July 11 event celebrates a Minneapolis City Hall/Hennepin County Courthouse building milestone

On Monday, July 11, the Minneapolis City Hall/Hennepin County Courthouse celebrates the 125th anniversary of the laying of the cornerstone. A public event will feature local author and architecture critic Larry Millett as guest speaker. Current and former commissioners of the Municipal Building Commission, which manages the Minneapolis City Hall/Hennepin County Courthouse will also be on hand along with other elected officials. 

City Hall and Courthouse building anniversary event
Noon Monday, July 11
City Hall rotunda, 350 S. Fifth St.

The Hennepin History Museum and the Municipal Building Commission will have an exhibit of several period pieces from the late 19th century, along with other artifacts from the City Hall and Courthouse archives. Exhibits include original building plans by architects Long and Kees, watercolors and renderings of the building, and vintage women’s clothing of the type worn by early City and County employees. These exhibits will be in place for several weeks and available to the public during normal business hours. Prior to the public ceremony, there will be an ice cream social and a performance by the City-County Chorus. Tours of the building will also be available after the program.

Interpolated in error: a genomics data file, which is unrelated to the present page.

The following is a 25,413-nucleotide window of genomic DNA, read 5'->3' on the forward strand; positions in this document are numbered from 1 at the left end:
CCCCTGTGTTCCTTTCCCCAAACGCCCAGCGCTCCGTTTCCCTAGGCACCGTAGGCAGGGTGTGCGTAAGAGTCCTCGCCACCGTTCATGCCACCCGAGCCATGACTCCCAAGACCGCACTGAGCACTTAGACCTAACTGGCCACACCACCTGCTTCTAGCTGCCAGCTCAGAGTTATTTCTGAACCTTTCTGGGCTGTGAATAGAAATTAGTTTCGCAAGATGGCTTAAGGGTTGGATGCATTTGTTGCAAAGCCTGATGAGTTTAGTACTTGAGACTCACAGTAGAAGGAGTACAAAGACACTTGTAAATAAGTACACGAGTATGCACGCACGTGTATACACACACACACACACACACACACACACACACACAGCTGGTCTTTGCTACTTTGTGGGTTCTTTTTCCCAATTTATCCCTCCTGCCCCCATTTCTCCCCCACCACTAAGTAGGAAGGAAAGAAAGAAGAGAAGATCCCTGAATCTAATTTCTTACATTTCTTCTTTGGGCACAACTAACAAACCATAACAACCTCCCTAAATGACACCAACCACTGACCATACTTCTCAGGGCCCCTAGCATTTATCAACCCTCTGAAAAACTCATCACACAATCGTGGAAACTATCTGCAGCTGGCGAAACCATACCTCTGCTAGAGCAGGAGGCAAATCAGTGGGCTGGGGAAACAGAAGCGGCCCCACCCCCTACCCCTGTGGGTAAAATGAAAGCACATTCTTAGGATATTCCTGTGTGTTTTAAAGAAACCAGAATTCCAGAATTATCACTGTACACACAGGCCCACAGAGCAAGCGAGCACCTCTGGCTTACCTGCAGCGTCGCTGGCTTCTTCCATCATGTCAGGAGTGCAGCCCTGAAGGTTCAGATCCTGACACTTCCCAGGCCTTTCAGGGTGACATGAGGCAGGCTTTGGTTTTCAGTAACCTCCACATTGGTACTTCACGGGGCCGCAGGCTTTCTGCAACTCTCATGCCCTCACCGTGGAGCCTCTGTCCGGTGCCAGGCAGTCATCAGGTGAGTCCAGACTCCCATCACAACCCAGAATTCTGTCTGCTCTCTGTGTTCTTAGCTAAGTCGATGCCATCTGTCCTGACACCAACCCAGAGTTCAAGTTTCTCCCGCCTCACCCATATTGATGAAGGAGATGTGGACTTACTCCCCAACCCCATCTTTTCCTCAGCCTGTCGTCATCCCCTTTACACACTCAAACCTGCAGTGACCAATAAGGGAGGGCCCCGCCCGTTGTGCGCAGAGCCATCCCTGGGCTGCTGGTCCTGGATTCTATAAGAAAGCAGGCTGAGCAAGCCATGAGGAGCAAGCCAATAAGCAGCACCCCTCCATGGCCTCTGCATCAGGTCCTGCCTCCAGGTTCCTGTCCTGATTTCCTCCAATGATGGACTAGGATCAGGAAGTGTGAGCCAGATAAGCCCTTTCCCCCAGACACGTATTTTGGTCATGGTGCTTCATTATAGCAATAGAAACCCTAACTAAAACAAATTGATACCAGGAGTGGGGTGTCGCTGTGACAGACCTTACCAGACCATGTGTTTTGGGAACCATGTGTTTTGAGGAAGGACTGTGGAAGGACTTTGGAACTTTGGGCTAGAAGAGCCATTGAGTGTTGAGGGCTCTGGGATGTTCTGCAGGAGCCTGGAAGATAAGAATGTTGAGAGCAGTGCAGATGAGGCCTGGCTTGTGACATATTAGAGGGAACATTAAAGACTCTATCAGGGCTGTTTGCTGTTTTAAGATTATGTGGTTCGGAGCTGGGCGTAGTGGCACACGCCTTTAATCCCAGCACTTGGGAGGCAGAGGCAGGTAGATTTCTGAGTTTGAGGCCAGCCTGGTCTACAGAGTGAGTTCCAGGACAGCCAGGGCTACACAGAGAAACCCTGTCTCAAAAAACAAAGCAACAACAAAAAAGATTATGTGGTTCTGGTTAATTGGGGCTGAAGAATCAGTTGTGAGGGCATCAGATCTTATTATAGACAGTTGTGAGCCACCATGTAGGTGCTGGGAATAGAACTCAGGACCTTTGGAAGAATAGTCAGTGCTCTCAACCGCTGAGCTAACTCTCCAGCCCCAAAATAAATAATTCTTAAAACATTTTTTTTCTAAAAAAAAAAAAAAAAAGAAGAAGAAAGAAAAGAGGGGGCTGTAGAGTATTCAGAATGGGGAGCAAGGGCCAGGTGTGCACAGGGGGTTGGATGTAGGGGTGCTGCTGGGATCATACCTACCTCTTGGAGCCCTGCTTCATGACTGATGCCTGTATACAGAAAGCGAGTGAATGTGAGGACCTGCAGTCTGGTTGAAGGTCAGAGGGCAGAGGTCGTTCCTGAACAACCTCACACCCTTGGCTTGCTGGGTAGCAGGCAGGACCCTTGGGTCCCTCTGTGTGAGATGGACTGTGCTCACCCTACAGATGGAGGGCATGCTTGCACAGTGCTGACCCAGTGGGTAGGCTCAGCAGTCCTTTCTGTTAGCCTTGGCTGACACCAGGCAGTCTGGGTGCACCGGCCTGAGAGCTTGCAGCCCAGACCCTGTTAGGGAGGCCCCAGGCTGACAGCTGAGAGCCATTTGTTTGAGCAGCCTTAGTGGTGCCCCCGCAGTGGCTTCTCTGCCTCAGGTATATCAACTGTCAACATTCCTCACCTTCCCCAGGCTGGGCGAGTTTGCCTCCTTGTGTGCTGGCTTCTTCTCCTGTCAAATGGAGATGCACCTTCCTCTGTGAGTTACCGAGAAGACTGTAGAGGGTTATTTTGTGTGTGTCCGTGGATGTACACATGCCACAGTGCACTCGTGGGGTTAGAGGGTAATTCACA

Construction of the City Hall and Courthouse building lasted from 1887 through 1906. The building was situated on the site of the first public schoolhouse west of the Mississippi River. The combined offices brought together staff from the Hennepin County Courthouse, which stood at Eighth Avenue (now Chicago Avenue) and Fourth Street, and City Hall, which was then located at Bridge Square at Hennepin Avenue and Fourth Street.

The laying of the cornerstone, a symbolic start of building construction, took place July 16, 1891, with speeches from Mayor Philip B. Winston and Frank F. Davis, a prominent Minneapolis attorney. The historic relic is located some 30 feet about ground instead of the traditional ground level of the building because construction was well underway at the time of the ceremony, and the Fourth Street side of the building was nearly two stories high. Workers constructed the building from granite blocks, some of which weigh as much as 23 tons, and which were cut from quarries near Ortonville, Minnesota and then transported to Minneapolis.

 

Published Jul 10, 2016

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